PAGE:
• bacteraemia;
  • HMGB1 protein;
  • lipopolysaccharide-binding protein;
  • macrophage scavenger receptor;
  • procalcitonin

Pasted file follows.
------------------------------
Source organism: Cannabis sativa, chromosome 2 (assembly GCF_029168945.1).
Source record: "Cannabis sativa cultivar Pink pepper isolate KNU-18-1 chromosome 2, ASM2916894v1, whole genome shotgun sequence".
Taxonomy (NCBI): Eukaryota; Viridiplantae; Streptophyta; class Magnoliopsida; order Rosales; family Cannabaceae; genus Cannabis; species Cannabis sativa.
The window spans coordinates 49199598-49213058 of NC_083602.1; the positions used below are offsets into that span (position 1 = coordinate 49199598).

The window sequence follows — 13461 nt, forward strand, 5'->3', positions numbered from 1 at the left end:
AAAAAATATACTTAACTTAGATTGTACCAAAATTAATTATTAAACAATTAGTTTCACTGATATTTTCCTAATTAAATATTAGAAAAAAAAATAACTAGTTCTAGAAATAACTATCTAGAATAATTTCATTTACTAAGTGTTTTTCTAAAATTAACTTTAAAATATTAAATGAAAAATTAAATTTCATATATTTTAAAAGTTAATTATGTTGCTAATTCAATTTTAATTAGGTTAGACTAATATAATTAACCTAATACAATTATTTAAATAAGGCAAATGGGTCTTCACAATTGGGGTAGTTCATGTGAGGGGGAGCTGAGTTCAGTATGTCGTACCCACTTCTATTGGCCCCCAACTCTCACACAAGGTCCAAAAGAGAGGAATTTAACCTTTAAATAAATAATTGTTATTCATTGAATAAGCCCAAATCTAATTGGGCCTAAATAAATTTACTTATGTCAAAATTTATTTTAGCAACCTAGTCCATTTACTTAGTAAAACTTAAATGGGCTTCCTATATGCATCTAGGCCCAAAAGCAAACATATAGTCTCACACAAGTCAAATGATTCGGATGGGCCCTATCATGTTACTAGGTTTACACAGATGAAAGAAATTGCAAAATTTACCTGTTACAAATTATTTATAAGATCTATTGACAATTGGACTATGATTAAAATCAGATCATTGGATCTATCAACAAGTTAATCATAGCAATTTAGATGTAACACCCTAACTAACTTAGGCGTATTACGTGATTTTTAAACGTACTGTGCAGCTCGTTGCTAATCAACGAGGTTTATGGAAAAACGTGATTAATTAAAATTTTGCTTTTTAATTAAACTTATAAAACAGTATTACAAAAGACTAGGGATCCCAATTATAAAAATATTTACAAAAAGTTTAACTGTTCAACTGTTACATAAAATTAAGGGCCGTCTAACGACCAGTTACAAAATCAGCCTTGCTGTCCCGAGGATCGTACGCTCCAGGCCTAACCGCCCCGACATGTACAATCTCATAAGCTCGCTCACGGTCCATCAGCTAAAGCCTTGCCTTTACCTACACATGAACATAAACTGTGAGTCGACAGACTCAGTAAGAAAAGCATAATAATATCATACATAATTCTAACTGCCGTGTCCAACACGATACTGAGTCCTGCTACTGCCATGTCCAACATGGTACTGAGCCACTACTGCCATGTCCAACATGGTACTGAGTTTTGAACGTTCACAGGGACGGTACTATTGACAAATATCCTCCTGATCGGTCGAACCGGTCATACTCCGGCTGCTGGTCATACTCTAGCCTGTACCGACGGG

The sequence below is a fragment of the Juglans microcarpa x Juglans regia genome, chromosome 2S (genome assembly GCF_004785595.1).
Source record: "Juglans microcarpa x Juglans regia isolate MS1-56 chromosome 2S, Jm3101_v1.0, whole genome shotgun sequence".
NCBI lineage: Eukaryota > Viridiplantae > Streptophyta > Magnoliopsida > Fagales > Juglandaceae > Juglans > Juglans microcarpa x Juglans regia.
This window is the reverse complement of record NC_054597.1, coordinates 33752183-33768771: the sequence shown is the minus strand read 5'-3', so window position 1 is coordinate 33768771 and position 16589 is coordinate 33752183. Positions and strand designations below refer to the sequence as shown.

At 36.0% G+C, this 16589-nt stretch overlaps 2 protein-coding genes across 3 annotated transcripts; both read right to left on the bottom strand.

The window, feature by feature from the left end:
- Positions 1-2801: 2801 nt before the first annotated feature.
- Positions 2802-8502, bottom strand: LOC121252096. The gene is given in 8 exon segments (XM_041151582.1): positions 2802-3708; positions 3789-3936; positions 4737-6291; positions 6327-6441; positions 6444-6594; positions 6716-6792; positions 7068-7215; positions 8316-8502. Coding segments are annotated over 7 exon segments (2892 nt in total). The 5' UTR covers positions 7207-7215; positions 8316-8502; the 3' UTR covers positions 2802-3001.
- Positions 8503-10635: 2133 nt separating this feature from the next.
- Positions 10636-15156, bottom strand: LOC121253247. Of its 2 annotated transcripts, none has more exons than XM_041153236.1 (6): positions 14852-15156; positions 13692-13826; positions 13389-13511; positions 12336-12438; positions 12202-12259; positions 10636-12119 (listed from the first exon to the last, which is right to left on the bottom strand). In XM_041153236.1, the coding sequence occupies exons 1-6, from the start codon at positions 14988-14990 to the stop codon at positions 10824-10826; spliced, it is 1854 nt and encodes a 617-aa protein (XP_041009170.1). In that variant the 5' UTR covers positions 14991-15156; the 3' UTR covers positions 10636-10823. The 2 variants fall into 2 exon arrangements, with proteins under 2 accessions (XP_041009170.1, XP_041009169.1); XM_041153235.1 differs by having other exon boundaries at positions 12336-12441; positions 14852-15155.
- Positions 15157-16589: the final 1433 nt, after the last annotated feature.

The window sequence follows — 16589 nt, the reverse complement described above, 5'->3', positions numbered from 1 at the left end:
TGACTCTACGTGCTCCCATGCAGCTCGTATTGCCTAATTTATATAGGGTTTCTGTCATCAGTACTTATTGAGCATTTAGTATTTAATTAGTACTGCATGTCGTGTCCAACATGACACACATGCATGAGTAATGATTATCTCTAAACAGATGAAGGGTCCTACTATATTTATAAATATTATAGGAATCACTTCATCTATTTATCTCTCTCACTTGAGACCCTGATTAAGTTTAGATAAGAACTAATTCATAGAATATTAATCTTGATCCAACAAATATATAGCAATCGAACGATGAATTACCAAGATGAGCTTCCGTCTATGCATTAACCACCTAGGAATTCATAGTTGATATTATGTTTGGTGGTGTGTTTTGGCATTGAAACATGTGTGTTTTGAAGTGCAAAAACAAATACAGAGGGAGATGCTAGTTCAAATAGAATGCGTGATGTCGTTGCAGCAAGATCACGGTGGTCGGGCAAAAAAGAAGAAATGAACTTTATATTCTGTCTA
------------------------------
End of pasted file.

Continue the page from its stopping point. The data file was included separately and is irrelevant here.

High mobility group-box 1 protein (HMGB1) is a late-onset proinflammatory cytokine. Soluble haemoglobin scavenger receptor (sCD163) is a specific marker of anti-inflammatory macrophages. The study purpose was to relate the levels of these new markers in bactaeremic patients to levels of well-known pro- and anti-inflammatory markers [procalcitonin, lipopolysaccharide (LPS)-binding protein, interleukin (IL)-6, IL-10] and to evaluate the levels in relation to disease severity and aetiology. A total of 110 patients with bacteraemia were included in a prospective manner from the medical department at a large Danish university hospital. Levels of HMGB1 and sCD163 were higher in patients with bacteraemia compared to controls (P < 0·001). HMGB1 correlated with proinflammatory molecules [procalcitonin (PCT)] and traditional infectious parameters [C-reactive proteins (CRP), white blood cells (WBC) and neutrophils], whereas sCD163 correlated with levels of IL-6, IL-10 but not to lipopolysaccharide-binding protein (LBP), PCT or CRP. Levels of sCD163 and IL-6 were significantly higher among non-survivors compared to survivors (P < 0·05). Neither HMGB1 nor any of the proinflammatory markers were elevated in fatal cases compared to survivors. There was no statistically significant difference in HMGB1 and sCD163 levels in Gram-negative versus Gram-positive bacteraemia. HMGB1 reflects proinflammatory processes, whereas sCD163 reflects anti-inflammatory processes as judged by correlations with traditional marker molecules. sCD163 and IL-6, but not HMGB1, were prognostic markers in this cohort pointing to an anti-inflammatory predominance in patients with fatal disease outcome.